THE DISAGREEMENT OVER JOHN MARK
Paul wanted to travel to check on the new believers that had come to faith on their first missionary journey. Barnabas agreed. However, they disagreed on taking John Mark with them again. Apparently, Paul considered the young man unreliable after he had “deserted them” and went home early on their last trip. But Barnabas, being the encourager that he was, wanted to give John Mark a second chance. Just as Barnabas had seen the potential in Paul, he saw it in John Mark. This led to a sharp disagreement, so they ended up splitting up the power team. Barnabas began to travel with John Mark. And Paul took on Silas as his new missionary companion.
Even committed believers can have disagreements. In this case, it led to two missionary teams going out. Over time, apparently the disagreement was forgiven and forgotten. For Paul wrote in at least two places concerning John Mark. In his letter to the church at Colossae, he wrote, “Aristarchus, who is in prison with me, sends you his greetings, and so does Mark, Barnabas’s cousin. As you were instructed before, make Mark welcome if he comes your way” (Col. 4:10). When others had deserted Paul while he was in prison, John Mark had remained faithful to him.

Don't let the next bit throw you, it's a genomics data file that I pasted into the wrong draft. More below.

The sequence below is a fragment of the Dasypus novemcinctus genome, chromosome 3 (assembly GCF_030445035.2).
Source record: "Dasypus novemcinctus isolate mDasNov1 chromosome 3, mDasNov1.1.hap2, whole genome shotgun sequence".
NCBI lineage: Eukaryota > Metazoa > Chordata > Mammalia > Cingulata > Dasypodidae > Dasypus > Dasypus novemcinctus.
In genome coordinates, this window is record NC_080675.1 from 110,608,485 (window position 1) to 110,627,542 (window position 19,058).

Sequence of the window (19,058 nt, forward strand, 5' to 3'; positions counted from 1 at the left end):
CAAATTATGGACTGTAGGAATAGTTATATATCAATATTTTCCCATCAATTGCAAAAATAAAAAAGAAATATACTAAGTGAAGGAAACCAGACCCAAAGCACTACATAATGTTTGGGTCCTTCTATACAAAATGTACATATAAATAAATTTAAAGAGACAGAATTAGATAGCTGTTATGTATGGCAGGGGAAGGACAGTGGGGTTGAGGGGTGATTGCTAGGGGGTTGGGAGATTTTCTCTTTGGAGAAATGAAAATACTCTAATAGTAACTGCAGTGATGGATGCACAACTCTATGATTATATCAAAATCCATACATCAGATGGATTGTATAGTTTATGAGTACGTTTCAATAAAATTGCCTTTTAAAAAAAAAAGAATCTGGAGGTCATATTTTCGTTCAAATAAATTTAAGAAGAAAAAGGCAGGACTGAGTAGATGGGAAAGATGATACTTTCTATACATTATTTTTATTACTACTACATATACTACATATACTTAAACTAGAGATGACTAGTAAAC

And in Paul’s second letter to Timothy, he wrote, “Bring Mark with you when you come, for he will be helpful to me in my ministry” (2 Tim. 4:11). Paul’s impression of John Mark had certainly changed.
Traditionally, John Mark or simply “Mark,” is considered the author of the gospel according to Mark. I’m glad Barnabas kept on believing in John Mark, and Paul too, for that matter!